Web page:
Yet Bowers is also pragmatic. “It still takes time,” he says. “You can demonstrate an idea, but it takes time to make it viable commercially.”

He points to the recently announced switch from Oracle that uses mid-board optics. “That is a commercial product out there now,” he says. “But is it silicon photonics? No, it is VCSEL-based; that is the battle going on now.”

VCSELs have won the initial battle in the data centre but the amount of integration the technology can support is limited. Once designers move to wavelength-division multiplexing to get to higher capacities, where planar technology is required to combine and separate the different wavelengths efficiently, that is when silicon has an advantage, he says.

The battle at 100 gigabit between VCSELs and silicon photonics is also one that Bowers believes silicon photonics will eventually win. But at 400 gigabit and one terabit, there is no way to do that using VCSELs, he says.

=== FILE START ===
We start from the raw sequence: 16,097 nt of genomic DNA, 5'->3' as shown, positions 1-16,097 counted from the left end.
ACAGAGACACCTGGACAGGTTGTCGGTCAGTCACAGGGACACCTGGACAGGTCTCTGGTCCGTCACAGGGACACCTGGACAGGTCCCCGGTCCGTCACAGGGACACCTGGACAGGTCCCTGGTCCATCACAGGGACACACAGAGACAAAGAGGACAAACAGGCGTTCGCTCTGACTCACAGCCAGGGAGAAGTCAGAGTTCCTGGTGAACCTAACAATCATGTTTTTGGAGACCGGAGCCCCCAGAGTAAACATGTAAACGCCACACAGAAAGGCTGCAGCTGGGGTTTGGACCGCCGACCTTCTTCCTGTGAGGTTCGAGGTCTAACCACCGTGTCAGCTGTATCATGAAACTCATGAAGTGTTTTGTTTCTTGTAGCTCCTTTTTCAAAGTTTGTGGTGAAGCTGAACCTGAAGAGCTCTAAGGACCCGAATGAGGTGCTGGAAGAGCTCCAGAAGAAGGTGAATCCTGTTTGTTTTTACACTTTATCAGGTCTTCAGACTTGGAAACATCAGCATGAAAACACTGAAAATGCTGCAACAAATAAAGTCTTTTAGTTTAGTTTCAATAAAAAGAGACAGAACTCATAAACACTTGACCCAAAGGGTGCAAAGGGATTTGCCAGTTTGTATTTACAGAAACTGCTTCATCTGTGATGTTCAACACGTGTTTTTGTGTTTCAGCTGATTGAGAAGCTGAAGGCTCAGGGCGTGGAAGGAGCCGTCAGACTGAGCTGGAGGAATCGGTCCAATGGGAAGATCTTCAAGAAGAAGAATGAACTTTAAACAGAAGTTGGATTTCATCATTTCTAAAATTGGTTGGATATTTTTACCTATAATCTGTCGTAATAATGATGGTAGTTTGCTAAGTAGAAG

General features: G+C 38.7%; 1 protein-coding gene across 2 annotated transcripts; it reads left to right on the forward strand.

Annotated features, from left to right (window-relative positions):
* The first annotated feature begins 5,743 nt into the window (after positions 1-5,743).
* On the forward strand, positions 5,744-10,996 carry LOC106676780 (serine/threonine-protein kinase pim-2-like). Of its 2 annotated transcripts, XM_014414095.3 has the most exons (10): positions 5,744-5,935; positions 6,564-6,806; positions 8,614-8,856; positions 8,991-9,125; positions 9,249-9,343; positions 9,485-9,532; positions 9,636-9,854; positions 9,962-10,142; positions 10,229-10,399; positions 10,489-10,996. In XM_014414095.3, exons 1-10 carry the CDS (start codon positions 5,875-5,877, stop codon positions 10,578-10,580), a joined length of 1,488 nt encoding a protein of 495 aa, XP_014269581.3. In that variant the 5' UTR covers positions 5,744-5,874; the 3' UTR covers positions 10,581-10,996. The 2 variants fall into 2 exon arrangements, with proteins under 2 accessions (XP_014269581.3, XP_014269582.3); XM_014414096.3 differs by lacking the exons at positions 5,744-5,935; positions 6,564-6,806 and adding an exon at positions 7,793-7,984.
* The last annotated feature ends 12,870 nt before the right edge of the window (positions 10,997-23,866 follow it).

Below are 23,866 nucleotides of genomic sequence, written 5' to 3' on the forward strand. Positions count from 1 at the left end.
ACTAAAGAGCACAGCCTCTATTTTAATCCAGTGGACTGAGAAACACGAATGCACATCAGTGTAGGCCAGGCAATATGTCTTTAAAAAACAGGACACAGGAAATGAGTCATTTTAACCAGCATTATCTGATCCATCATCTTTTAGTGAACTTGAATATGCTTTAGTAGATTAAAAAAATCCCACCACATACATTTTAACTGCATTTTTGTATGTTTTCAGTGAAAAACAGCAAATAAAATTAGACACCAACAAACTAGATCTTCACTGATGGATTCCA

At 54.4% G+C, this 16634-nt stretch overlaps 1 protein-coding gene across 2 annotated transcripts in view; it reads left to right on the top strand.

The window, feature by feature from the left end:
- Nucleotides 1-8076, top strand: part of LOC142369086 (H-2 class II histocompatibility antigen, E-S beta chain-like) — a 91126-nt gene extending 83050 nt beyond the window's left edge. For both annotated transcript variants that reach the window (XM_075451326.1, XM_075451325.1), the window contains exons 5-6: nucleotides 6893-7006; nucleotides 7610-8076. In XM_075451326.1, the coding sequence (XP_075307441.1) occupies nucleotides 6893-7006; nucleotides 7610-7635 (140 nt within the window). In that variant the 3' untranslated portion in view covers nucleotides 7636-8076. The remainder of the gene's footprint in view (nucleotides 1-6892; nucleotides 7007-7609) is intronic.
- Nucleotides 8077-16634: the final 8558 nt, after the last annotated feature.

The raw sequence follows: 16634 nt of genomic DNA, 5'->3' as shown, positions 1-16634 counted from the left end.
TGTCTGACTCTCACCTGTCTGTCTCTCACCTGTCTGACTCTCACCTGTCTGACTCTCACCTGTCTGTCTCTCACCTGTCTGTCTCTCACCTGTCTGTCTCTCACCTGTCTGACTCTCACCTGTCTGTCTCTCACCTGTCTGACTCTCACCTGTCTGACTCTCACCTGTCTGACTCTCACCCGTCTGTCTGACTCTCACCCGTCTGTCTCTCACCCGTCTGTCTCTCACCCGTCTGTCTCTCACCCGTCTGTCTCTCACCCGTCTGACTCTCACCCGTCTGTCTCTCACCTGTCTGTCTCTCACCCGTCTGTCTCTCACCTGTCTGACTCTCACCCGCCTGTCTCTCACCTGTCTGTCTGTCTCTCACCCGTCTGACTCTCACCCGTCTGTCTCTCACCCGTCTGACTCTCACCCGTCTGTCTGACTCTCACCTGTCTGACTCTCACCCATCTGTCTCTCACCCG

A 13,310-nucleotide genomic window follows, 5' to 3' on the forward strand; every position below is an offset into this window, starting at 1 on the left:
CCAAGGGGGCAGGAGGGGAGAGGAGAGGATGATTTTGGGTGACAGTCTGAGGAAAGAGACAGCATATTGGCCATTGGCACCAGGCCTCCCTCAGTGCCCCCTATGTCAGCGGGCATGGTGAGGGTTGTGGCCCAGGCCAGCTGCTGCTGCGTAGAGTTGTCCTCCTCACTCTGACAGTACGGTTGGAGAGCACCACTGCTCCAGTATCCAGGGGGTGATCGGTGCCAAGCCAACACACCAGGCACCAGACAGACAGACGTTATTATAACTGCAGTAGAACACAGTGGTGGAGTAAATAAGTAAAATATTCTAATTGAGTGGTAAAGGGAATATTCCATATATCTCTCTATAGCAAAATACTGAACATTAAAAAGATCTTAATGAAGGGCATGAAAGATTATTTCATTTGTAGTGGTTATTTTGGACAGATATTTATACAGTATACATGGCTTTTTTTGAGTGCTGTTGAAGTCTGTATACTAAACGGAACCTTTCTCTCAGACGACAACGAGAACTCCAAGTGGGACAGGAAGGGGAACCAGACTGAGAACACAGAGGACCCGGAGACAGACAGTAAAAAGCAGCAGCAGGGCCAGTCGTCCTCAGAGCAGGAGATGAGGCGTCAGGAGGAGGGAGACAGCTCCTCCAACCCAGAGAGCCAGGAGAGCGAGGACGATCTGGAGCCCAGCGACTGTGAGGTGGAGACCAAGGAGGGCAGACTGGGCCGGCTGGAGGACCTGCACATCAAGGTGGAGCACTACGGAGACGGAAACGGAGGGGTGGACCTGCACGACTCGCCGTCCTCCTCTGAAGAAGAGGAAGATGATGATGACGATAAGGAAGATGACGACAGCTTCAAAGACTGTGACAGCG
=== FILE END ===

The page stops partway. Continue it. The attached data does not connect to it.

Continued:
The real win for silicon photonics is when optics moves from transceivers at the edge of the board to mid-board and eventually are integrated with a chip in the same package, he says.

Advanced chips such as switch silicon for the data centre are running into an input-output problem. There are only so many 25 gigabit-per-second signals a chip can support. Each signal, sent down a trace on a printed circuit board, typically requires equalisation circuitry at each end and that consumes power.


Most of the photonics industry has focused on telecom and datacom, and justifiably so. The next big thing will happen in the area of sensors.